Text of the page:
For 2014 though, ABM has quite an uphill battle. Governor Dayton, who is up for reelection, has proven to be in over his head as the state's chief executive. And House DFLers, who also have to face voters next year, have blatantly slammed through overreaching pieces of legislation (e.g. Daycare unionization, a bloated budget, higher taxes, a disastrous healthcare exchange, etc.). Since ABM has the unenviable task of trying to defend the indefensible, they've apparently chosen to double down on the personal attacks.
Jeff Johnson, one of the handful of GOP candidates vying for the nomination to oppose Dayton next year, was ABM's target this week. That shouldn't come as any surprise since he won the non-binding straw poll among Republican State Central delegates last weekend. What scares ABM most about Johnson is his apparent ability to bridge the divide among MN GOP activists. That certainly is no small feat given the disruption caused over the past few election cycles by certain factions of the Republican party. Yes, there have been some who seem intent on tearing the party down instead of unifying to build it up. If Johnson can successfully create unity, all of a sudden some focus can shift to persuading independent voters against a vulnerable incumbent like Dayton. I say all that to give you some background as to what might have ABM so panicked. They couldn't find anything disparaging about Johnson, so they enact the ol' "guilt by association" mantra. Hence they unearthed some controversial tweets in the Twitter feed of Johnson campaign aide Craig Westover. Tweets which took place last year. Before Westover was an aide. Before Johnson even announced a run for governor.
Westover did not apologize. “There’s no expectation of privacy on the Internet, there’s also no expectation of not being offended,” he said. “What I put there is what people volunteer to follow. If they don’t like it, they can un-follow me.”
Opposition research, like searching social media, is usually aimed at candidates, not staff members. Johnson might find some comfort that research so far has turned up little from his past. Furthermore, that Westover is a target suggests Johnson has become enough of a threat in the contest to unseat Mark Dayton that ABM decided to dig for a speck of dirt.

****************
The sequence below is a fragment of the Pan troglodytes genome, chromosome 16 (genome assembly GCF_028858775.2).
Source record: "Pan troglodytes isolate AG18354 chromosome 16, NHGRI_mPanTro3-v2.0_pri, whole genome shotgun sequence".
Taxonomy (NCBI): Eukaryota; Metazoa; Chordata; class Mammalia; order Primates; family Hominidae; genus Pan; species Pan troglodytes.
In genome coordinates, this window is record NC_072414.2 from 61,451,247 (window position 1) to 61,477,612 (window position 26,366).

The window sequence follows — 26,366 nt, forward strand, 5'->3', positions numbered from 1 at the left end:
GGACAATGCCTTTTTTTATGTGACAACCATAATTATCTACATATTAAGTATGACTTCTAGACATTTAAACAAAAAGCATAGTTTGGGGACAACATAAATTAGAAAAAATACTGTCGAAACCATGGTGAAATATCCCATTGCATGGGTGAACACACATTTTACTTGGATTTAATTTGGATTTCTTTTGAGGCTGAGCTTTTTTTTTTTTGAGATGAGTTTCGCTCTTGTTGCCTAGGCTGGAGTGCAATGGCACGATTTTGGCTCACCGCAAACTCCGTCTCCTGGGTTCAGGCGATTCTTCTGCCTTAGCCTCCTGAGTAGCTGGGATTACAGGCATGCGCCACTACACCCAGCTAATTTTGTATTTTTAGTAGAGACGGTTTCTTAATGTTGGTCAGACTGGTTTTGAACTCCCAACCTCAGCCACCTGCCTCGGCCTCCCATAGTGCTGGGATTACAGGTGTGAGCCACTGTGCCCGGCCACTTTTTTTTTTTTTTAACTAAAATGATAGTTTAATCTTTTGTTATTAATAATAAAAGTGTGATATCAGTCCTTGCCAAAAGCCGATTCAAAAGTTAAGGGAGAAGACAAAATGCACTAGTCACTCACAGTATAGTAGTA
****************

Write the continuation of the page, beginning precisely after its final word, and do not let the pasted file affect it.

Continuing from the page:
On it's face, ABM looked pretty pathetic with this stunt. But, again, with no substantive debate on policy, ABM decided on Halloween to double down on the personal attacks.
In case you're unaware, Patrick Bateman (played by Christian Bale) is the lead character in the 2000 movie American Psycho.
I know ABM has a tendency to be bottom feeders but even this seems to be beneath their usual vapidity. That's something that must have occurred to them later in the day.
At what point did the powers that be with ABM realize equating a GOP gubernatorial candidate with a serial killer (albeit a fictional one, but still...) was an "inappropriate reference?" Was it only after ABM received its just criticism or does someone there actually have a moral conscience and thus shut down the post immediately? Regardless, said post seemed to be put together out of panic. I have a hard time believing otherwise since anyone giving careful thought on how to zing a political opponent certainly wouldn't have arrived at a serial killer analogy. However, if indeed the slam on Johnson was carefully crafted, what does that say about the utter depravity that exists at Alliance For a Better Minnesota?